When preparing to apply to American universities, most parents and students know that universities seek students with both academic and extracurricular accomplishments and awards. An aura of mystery exists around admissions to topy schools such as Harvard, NYU, and UCLA: get the best grades/test scores possible, create a perfect resumé, and use your essays to boast about your academic accomplishments. Believing such a myth, however, can be a blessing and a curse. Whereas the admissions process is subjective, there is no perfect formula for admissions to any given university.
The goal of this post is to inform you how top universities review your application as a whole, how they connect together the three components of your ThinkSTEP Triangle of Talent™–grades, resumé, and personal story–to evaluate your authenticity and overall potential to be a strong member of that university’s community.
A Quick Case Study
Let’s begin with a quick case study between two highly qualified applicants to Ivy League schools. The below chart, profiles of two actual Harvard applicants, paint an equally compelling picture on both sides.
Austin and Emily are practically indistinguishable on paper. Perfect test scores, GPA, and leadership outside of the classroom. Why did Emily get into her dream school, whereas Austin had to settle for a lower choice? Emily, who wants to study history and literature, made her life outside of the classroom also align with those goals. Austin, on the other hand, probably could not make a direct connection between debate and Economics as Emily could make between literature and the student newspaper. In life, this is called synergy. At ThinkSTEP, we call it the Triangle of Talent™.
ThinkSTEP’s Triangle of Talent™
The rule of thumb for US college admissions is that academics count for 66% weight in an application, whereas extracurriculars and personal essays count for 33%. As you can see in the below graphic from Harvard, however, applicants to top universities have indistinguishable academic accomplishments.
As you can see, even if Harvard only wanted to admit based upon academics, it still could have only accepted 25% of students with perfect GPAs. This means that the non-academic side of your application becomes the tiebreaker, the most important aspect of your application.
ThinkSTEP’s College Counseling philosophy revolves around aligning students’ natural academic interests with their extracurricular pursuits and personal statements. Our students not only succeed in the classroom but also have a purpose for what they build outside of the classroom. Such a process results in a more authentic, unique, and ultimately more successful college application process. For more information on our process, click here.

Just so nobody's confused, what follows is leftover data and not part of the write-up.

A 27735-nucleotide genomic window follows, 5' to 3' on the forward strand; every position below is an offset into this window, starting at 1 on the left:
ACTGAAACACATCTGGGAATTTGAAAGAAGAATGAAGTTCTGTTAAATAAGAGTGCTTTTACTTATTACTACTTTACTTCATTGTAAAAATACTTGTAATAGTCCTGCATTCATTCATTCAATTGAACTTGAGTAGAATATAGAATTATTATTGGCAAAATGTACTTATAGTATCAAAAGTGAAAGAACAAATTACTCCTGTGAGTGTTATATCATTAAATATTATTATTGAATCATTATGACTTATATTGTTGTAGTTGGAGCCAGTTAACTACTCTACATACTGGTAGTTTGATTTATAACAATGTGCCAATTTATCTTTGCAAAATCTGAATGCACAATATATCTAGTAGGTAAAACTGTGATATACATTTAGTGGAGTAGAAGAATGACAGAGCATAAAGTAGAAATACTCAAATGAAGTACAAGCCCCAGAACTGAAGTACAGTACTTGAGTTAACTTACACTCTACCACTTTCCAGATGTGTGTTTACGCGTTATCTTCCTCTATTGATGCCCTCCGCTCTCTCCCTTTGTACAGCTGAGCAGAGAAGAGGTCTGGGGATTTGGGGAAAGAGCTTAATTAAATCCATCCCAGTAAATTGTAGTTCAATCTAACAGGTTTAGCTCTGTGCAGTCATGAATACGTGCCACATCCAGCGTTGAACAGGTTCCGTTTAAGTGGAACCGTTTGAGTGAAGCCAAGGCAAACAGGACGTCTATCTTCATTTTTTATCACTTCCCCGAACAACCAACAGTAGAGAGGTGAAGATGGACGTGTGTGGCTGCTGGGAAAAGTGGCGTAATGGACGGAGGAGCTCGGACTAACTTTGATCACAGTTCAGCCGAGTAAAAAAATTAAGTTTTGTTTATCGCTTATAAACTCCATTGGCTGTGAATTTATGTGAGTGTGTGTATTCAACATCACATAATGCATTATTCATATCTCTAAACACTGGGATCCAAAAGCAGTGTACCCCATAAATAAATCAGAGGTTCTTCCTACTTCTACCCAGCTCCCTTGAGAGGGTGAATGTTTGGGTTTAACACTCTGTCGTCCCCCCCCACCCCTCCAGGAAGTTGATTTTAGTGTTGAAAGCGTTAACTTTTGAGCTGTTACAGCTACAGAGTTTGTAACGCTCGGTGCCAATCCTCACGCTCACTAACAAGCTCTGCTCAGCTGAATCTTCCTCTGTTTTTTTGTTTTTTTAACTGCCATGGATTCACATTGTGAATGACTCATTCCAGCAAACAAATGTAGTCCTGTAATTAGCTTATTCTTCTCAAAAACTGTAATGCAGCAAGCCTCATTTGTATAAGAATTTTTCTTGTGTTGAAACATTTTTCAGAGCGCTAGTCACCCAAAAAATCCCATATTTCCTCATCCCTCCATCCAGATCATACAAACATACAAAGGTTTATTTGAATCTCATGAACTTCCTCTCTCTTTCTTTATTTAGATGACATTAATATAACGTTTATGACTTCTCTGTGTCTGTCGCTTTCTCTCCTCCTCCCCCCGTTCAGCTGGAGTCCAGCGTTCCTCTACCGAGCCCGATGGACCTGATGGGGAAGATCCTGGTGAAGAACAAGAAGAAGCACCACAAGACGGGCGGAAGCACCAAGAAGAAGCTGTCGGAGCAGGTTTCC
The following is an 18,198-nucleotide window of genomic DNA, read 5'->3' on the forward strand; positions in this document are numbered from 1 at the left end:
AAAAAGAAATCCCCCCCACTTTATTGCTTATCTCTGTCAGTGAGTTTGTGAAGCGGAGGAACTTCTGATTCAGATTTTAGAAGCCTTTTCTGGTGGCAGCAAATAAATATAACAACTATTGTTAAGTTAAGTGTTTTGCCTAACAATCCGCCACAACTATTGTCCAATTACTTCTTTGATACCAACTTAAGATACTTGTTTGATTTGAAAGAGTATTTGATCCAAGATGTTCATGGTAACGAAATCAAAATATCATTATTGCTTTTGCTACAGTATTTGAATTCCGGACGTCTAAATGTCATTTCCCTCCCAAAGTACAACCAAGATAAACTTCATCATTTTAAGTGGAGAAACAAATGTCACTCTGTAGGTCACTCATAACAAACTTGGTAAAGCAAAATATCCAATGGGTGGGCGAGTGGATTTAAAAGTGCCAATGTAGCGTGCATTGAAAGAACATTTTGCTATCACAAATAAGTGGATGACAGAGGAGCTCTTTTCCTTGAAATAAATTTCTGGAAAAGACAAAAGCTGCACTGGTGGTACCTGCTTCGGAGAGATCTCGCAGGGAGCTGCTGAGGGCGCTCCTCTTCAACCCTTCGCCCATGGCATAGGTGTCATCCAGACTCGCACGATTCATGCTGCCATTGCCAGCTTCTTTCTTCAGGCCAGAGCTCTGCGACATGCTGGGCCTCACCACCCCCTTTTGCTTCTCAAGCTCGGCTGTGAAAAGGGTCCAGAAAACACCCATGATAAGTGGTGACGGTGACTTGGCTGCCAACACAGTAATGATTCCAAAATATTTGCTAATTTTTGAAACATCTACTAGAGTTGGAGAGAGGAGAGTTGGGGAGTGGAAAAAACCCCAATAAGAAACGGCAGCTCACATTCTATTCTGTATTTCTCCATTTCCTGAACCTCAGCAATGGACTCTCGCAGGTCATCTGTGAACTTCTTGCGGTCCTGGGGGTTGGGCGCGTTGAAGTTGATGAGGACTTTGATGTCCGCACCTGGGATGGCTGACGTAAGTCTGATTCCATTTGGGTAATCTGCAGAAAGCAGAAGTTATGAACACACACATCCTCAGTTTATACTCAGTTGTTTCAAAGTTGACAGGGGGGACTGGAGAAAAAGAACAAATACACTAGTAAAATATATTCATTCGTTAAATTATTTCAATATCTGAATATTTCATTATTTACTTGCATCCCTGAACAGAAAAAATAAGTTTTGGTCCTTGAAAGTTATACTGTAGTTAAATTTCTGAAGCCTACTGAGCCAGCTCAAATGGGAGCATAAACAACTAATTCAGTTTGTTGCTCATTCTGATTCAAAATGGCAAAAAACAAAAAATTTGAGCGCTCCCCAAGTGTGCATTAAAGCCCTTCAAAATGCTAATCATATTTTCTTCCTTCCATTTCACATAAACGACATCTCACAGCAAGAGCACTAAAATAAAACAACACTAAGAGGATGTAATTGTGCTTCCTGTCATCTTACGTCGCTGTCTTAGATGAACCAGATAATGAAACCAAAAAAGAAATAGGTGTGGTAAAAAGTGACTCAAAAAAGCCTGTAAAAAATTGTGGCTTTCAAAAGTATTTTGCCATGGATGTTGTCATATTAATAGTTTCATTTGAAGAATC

Workflow in an Admissions Office
In order to validate the uniqueness of your application in the context of the entire application pool, universities more or less operate their admissions offices similarly to the generic example we provide below. We shall go into detail about each step to allow you to understand how top universities make decisions about students who are equally academically qualified.
Step 1: The Local Reader
When your application arrives in the university’s admissions office, the local expert for your region will be the first to read your application. Did an admissions officer visit your high school? If so, he or she will be the local expert. This reader’s job is to provide context for your application given your resources. Did the student take the most challenging courses that the high school offers? How does this student compare to other students in the region, both academically and personally? If many Taiwanese play the piano, the local reader will automatically be more intrigued by a rare student who plays the drums at a similar skill level. In other words, the local reader first decides who are the most competitive and unique applicants from his region that should be admitted.
Step 2: The Second Reader
The second reader, one who probably knows little about the first reader’s region, places those applicants in a global context. Thus, the reader takes that region’s top students, compares them with the global pool, and makes a decision as to whom should be admitted or denied.
Step 3: (for most applicants): Committee and Final Decision
The committee will debate thousands of applications for anywhere for a couple of minutes up to a half-hour or longer. They will discuss the pros and cons of each applicant, particularly which unique attributes or accomplishments seem more deserving than others. They will also discuss how to create a diverse community through the entire university–”how will this student make our university a better, more unique place?” For the most part, these discussions will focus on qualitative, not quantitative, accomplishments. Numbers will typically come into play if there is an external factor for low grades, such as working after school and on weekends to support a sick family member.
Once the committee concludes its work, final decisions are sent out to all applicants.